Here we go again. What, is this a cyclical thing? The Masters can be played for years with no mention at all of the qualifications required for acceptance at Augusta National Golf Club, then, from out of the blue, comes again the controversy. “Should women be accepted as members there?”

Look, I'm not a woman. I'm a man, and I enjoy playing golf. I just did a computer search for an application to join Augusta National. I found none. I did find some information, however. Membership consideration is limited only to those INVITED to join. With all due respect to women and their struggle, I'm a GUY. I can't even join the damned place.

There are only 300 members at Augusta National. I guess at least one of those three hundred would have to at least know who the hell I am, let alone recommend me for membership. The odds of that happening are about the same as the odds of me waking up one morning with breasts and a desire to crochet.

I remember back in the early '70's. I grew up in Jacksonville, Florida, a large and growing city that thrived on high-society events. The debutante ball each year was a huge local deal. But in the early '70's, another big deal was equality of the sexes.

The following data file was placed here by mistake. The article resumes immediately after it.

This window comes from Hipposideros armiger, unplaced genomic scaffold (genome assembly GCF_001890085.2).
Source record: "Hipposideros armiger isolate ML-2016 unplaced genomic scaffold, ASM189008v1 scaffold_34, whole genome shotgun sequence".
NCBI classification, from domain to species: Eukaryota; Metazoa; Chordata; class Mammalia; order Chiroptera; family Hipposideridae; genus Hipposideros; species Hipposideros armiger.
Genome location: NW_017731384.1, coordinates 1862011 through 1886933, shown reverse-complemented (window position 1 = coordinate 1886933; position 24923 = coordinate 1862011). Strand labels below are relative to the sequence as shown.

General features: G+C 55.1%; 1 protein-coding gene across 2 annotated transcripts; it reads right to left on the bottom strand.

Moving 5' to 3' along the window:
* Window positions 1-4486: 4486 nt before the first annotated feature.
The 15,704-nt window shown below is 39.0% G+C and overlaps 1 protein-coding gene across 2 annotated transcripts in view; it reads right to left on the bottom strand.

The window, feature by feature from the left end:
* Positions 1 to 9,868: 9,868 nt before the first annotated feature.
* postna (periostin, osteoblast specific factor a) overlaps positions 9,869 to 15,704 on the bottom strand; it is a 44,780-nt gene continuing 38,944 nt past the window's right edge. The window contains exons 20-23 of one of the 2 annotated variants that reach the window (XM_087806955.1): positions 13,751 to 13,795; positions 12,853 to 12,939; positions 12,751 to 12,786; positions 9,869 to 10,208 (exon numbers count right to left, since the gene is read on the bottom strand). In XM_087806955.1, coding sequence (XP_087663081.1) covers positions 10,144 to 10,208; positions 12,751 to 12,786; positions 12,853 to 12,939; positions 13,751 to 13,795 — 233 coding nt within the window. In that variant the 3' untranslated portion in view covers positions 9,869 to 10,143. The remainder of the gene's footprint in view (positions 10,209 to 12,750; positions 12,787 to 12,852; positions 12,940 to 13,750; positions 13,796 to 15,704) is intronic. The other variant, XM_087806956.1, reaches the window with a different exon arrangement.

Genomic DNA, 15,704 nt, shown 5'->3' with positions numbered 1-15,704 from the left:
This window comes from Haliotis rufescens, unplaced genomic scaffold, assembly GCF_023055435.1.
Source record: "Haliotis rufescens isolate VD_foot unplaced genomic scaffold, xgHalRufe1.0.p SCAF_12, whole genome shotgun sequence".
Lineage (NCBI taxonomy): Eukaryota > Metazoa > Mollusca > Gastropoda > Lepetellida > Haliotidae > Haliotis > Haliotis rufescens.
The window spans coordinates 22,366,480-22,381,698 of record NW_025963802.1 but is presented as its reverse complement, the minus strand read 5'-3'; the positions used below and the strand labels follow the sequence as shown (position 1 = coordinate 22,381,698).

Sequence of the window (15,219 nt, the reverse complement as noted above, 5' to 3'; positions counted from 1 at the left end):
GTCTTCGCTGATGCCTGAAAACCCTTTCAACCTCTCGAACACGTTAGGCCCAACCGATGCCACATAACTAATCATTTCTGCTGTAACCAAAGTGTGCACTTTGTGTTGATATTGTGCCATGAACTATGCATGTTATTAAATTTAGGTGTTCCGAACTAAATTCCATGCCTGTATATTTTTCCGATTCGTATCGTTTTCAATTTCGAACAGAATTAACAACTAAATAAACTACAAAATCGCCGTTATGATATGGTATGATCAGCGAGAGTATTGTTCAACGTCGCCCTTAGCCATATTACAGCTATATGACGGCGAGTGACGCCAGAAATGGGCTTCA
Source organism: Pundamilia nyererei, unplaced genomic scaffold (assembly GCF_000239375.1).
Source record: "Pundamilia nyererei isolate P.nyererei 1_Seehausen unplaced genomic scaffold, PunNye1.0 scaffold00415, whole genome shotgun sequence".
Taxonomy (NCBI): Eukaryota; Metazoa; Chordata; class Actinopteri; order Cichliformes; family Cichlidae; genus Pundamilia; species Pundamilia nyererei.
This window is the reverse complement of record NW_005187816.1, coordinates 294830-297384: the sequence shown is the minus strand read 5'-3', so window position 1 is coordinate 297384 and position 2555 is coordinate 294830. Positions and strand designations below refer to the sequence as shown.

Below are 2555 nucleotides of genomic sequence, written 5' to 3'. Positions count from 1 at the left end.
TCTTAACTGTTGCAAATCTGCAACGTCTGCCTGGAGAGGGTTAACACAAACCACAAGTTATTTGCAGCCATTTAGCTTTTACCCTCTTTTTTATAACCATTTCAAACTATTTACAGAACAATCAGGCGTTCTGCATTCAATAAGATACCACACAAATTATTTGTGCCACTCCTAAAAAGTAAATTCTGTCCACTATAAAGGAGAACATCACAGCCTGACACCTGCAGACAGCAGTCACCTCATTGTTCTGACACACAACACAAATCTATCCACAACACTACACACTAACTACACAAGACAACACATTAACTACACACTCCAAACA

The debutant ball was an annual event where female teens “presented themselves to society.” The ball was their “coming out” party. One of the rituals of the “coming out” was to dance at the ball with one's dad. I remember wanting to become a debutante myself in 1972. You know, just to shake up the cotillion crowd a bit. And I remember my vision of my own coming out party. My desire was to wear farmer's overalls and dance with my dad at mid-court during half-time of a Jacksonville University home basketball game at the Veteran's Memorial Coliseum.

Well, I didn't pursue that too vigorously. Even though my dad agreed to do it with me. When I asked him, he moved his cigar to the right side of his lips, loosened his right wrist just enough, and said, “Oh yeth, big guy. I'd love to danth with you.”

My dad understood just how silly was my question. I did too. And if high-society Jacksonville ever allows a young male to become a debutante, I will never again read the Life section of The Florida Times Union.

If Augusta National ever accepts a woman as a member, especially if they haven't yet even considered ME, I will never watch the Masters on television again!

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